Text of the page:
In my opinion, to be an informed voter, each of us ought to reflect on our own vision for this nation, and then compare that with those of the two candidates. Policy particulars flow from a well-defined vision, and to know where a President intends to lead the nation requires us to discern his philosophical mindset about the role of government in service of the common good.

I have done this exercise and, while my vision doesn’t perfectly align with his, there is a clear similarity between my hopes for America and those expressed by Obama.

I share my reflection below (which is paraphrased from my forthcoming book The “Idea” of America: Are the Founding Principles Eroding or Enduring?) and I invite you to share your reflections at the end of this post or at The Pub.

The America I envision is not one that moves back to the “old days” that were ruled by a predominantly white business aristocracy. My America is a nation that embraces the words expressed and recorded in the Declaration of Independence: It is a self-evident truth that all people are created equal and “endowed by their Creator with certain unalienable rights, that among these are life, liberty and the pursuit of happiness.”

My America upholds and maintains the intent of the nation’s founders as expressed in their Preamble to the U.S. Constitution: that the Constitution was established for the purpose of forming a more perfect union, establishing justice, ensuring domestic tranquility, promoting general welfare, and securing the blessings of liberty for ourselves and our posterity.

I acknowledge that concepts such as “perfect union,” “justice,” “general welfare,” “domestic tranquility,” and “liberty” might mean different things to different people at different times in history. Their meanings are certainly different in today’s economically, religiously and ethnically diverse America than they were to a group of white, economically-elite, bright and courageous but slave-owning men who made up the homogenous group known as “founding fathers.” But the richness and the promise of the words have served us well since they were adopted at the Constitutional Convention in 1787.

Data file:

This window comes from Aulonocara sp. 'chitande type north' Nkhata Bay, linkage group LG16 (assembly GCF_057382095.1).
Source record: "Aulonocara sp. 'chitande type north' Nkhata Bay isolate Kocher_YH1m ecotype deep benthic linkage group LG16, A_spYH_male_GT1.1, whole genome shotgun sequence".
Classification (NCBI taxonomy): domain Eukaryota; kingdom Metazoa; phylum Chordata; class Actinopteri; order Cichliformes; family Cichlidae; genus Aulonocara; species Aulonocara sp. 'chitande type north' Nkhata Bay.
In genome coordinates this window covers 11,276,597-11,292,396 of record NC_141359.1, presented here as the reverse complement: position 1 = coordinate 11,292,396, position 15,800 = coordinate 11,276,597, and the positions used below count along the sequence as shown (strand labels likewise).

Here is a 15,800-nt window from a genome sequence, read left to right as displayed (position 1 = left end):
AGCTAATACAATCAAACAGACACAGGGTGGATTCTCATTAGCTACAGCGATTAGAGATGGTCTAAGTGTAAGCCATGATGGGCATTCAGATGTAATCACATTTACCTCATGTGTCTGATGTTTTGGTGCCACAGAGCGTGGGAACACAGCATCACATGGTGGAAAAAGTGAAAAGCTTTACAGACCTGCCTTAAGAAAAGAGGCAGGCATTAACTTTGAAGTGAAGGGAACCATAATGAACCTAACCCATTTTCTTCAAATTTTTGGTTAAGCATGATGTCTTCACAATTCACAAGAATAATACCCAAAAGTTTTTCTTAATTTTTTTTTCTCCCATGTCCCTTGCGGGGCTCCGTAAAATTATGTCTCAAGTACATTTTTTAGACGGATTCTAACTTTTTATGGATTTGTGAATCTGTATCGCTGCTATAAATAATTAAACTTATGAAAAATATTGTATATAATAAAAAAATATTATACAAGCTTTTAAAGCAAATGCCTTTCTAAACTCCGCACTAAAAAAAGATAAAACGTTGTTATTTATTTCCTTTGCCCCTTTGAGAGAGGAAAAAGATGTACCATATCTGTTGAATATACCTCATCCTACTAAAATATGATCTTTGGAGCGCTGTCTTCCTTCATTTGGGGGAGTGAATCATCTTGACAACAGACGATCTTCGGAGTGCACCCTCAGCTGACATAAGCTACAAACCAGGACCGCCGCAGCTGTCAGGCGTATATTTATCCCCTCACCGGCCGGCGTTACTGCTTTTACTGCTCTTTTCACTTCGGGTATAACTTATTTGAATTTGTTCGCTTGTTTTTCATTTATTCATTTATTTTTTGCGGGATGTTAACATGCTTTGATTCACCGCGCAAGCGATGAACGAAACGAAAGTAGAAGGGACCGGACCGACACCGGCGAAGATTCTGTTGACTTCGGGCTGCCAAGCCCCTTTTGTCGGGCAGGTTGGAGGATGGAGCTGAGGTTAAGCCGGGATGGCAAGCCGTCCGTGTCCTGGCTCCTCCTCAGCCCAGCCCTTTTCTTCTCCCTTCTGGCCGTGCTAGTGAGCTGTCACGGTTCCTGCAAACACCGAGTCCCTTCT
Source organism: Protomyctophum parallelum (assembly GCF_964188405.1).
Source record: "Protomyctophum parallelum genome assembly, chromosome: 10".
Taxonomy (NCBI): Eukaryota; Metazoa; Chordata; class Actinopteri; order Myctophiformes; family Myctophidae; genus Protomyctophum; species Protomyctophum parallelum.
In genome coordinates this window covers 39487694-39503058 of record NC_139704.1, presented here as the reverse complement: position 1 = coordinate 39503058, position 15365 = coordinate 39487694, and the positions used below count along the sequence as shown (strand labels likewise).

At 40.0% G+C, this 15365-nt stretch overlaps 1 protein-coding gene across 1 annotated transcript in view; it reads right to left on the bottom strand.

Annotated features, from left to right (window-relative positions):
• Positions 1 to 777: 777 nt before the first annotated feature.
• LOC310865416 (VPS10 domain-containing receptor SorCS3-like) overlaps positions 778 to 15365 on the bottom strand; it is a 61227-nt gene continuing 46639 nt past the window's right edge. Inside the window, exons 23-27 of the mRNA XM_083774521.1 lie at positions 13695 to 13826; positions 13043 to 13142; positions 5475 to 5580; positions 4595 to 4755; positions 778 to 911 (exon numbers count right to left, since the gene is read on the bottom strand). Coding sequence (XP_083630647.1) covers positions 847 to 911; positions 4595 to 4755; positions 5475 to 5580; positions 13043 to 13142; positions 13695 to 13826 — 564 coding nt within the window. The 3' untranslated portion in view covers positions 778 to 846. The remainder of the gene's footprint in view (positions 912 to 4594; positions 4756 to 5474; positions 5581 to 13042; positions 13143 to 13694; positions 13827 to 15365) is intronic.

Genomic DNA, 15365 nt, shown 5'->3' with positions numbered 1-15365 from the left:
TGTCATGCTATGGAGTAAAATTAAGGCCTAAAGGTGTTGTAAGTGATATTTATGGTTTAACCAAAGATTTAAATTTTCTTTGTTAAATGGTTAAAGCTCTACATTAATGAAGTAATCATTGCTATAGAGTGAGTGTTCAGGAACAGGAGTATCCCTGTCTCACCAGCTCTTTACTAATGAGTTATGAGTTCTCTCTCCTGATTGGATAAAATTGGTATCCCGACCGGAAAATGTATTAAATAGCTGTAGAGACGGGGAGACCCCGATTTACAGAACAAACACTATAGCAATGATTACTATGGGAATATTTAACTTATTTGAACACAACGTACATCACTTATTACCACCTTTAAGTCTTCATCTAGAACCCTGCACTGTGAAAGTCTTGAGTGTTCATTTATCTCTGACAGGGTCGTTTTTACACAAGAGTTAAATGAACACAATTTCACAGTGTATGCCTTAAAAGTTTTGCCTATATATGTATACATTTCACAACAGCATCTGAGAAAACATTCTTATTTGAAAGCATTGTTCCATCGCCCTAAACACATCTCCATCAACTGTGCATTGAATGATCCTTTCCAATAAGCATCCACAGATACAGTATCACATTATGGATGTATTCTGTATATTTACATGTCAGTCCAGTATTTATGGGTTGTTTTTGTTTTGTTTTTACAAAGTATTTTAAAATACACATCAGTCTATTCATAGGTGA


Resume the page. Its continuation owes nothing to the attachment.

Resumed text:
My America holds high the original motto of the United States, E Pluribus Unum: “out of many, one.” While the Congress in 1956 replaced it with “In God We Trust,” it remains inscribed on the official seal of the United States.

My America embraces the words of welcome on the Statue of Liberty’s pedestal: “Give me your tired, your poor, your huddled masses yearning to breathe free, the wretched refuse from your teeming shore. Send these, the homeless, tempest-tossed to me, I lift my lamp beside the golden door.”

For me, America’s principles are clear: Our nation was built on a commitment to equality, justice, freedom and democracy and our first leaders made a promise to ensure the blessings of liberty and to promote the general welfare for all the people and their offspring.

America was founded as a nation dedicated to building unity from diversity, and to welcoming with open arms all those who are deprived of liberty, justice and opportunity in their homeland. Our agreement was to work together democratically versus being subjects to a monarch or any dictatorial regime. In doing so we remained committed to a democratic rule in which the freedom to dissent is protected and encouraged, the rights of the minority are safeguarded, and our proud duty to hold our elected representatives accountable to us is maintained.

My America is a democracy that depends on rational debate among reasonable people to resolve differences. In my America, politics is an honorable profession in which elected representatives seek consensus solutions to seemingly intractable problems, never forgetting that their duty is to the people and to upholding our foundational principles, rather than rigidly holding to partisan dogma.

This latter point is where my vision of America has been derailed as her leaders have become lost in a cacophony of brash words, rigid dogma, and a rapacious unwillingness to seek common ground among competing ideologies. The result has been three years of a gridlocked Congress and a frustrated and dispirited citizenry.